explodes at 350 °C
|Lead Azide||molecular mass
Lead azide is a common primary explosive used as a standard to compare sensitivity among other primary explosives. Making lead azide is not a simple task, this laboratory uses advanced techniques and equipment. Getting the chemicals will be another task. Sodium azide is an unstable, therefore regulated, material nearly impossible to get, it will need to be synthesized. Lead azide is sensitive to heat, shock and friction. The addition of dextrin to this lab prevents the formation of large crystals which can be very dangerous.
|lead nitrate||Buchner funnel|
|sodium azide||graduated cylinder|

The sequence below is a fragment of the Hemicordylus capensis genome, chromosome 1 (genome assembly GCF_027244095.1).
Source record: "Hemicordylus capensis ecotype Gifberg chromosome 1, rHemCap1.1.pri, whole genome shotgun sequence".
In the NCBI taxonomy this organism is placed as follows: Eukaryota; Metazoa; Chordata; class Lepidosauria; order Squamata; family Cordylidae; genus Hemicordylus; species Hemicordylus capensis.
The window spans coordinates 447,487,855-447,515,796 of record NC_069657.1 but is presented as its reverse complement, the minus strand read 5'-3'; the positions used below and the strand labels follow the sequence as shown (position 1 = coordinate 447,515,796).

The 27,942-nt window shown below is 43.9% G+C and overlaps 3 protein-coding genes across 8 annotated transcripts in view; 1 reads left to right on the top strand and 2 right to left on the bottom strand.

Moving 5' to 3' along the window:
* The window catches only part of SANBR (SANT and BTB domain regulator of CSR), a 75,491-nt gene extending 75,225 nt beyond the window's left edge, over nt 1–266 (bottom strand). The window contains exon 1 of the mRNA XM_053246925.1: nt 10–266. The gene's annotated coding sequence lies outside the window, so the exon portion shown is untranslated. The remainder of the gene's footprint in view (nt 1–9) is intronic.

Dissolve 2.33 g of sodium azide and 0.058 g of sodium hydroxide in 70 mL of water by shaking in a separatory funnel. This is solution A. Dissolve 6.9 g of lead nitrate and 0.35 g of dextrin in 90 mL water in a 250-mL beaker, add 1 or 2 drops of 10% sodium hydroxide to bring the pH to about 5. This is solution B. Heat solution B to 60-65° on a water bath and agitate it with a plastic or hardwood stirring rod. The stirring should be as efficient as possible to prevent the formation of large crystals. Stirring, while vigorous, should not produce any spattering of the mixture and the stirring should not rub against the walls of the beaker. The friction might cause some crystals to explode. Add solution A dropwise to solution B while stirring. The addition should take about 10 minutes. Remove the beaker from the water bath and continue stirring the mixture in the beaker while cooling to room temperature, this will take about 1 hour. Allow the precipitate of lead azide to settle and pour the solution over a filter to collect the crystals. Use suction filtration with a Buchner funnel if possible. Add 150 mL of water to the crystals to wash them, add the water in 50 mL increments. Dry the sample for 8-15 hours or longer, but no more than 24, at 65 °C. The lead azide should form small spherical crystals that are opaque in color. The yield should be around 5 g. Store the lead azide moist in a rubber stoppered plastic bottle if you must. If you do not have a separatory funnel for solution A, use a beaker to prepare the solution and a pipet or buret to to add it to solution B. You will need a graduated cylinder for measuring liquids, and a thermometer to monitor the temperature.
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